With a smaller student population indubitably comes several other benefits. One of which is the ease of access students have to faculty, staff and each other. Many professors at Juniata have an open door policy, where if they’re in their office with the door open, you are free to walk in and strike up a conversation. Being able to have this connection with your professors really is a luxury that increases the quality of your education. I have professors from freshman year that still remember the names of my siblings and pets! Even new President Troha is going out of his way to be accessible to the student body, as seen in Kunal’s blog entry on September 12th. If you want to meet with your academic advisor, department head or even the dean of students, they will usually be able to meet with you within 48 hours. The beauty of having a smaller school like Juniata is that we have so much more access to our professors and staff, and as a result, more of an input into our education. I personally view this ability to interact with Juniata staff at such a personal level one of the pros of having a small, more tight-knit Juniata community. This ease of access is something most people at Juniata take for granted, but is something that also makes Juniata one of the friendliest and most welcoming campuses on the East Coast.
Most people are perplexed when I tell them I’m from Los Angeles, CA. They can’t imagine why I would be in quaint Huntingdon, though I’ve pretty much lived here full time for the past three years. So when I accepted a position on campus as one of the Inbound interns, I couldn’t even pretend to be optimistic about spending an entire summer on Juniata College’s campus. But life is what you make it and you definitely get back what you put into any situation.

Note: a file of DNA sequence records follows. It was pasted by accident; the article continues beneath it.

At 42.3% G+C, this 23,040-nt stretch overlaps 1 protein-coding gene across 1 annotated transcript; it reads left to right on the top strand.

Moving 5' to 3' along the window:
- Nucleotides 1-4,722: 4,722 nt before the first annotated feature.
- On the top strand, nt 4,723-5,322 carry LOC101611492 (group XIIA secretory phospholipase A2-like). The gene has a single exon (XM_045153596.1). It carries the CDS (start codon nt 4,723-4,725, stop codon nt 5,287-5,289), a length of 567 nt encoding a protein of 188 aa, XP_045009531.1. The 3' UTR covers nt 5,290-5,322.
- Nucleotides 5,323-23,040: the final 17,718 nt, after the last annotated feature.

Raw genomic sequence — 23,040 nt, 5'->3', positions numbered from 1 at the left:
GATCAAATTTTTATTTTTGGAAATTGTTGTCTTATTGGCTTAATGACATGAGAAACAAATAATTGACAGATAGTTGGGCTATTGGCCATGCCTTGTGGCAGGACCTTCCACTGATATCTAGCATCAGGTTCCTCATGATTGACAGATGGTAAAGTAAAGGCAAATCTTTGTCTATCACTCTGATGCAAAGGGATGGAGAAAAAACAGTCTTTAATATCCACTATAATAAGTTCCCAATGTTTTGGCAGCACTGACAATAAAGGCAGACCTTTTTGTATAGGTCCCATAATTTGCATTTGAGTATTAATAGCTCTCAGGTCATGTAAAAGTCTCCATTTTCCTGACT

Campus was silent, there were only a handful of people around, and I was at least 40 minutes from a more populated area. However, Juniata prides itself on its community feel, and I definitely felt that. I made a Facebook group called “JC Summertime,” and to my surprise, there were about 70 students in Huntingdon for the summer. Between my internship and working part-time at the print shop, I made new friends and connections. We had delicious potluck-style bbq’s once or twice a week, volunteered for local organizations, went to State College and Altoona for mini getaways, went bowling and to the movie theatre in town, had social gatherings on Friday nights to relax and unwind, and most importantly, we discovered or introduced to others the many things to do in Huntingdon. And no, that is not a typo, I said “many.” Coming from the city, I’ve never really been an outdoorsy person, but why not give it a try? The scenery here is so beautiful that I was always going on hikes and finding new trails around town and near the Cliffs and Peace Chapel, I exercised at the Thousand Steps, visited the Lincoln Caverns, found GORGEOUS outlooks at the vast Lake Raystown (there’s WAY more than Seven Points Marina), and I tried every single restaurant in the area.
The time passed just as fast as if I was in the city but I just felt more relaxed. Huntingdon can be a culture shock but there are chances to make coming to Juniata the best time of your life. I’ve never regretted my decision to come here, or stay in the middle of nowhere for an entire summer. I’ve chosen to make memories and have great experiences, and anyone can do the same.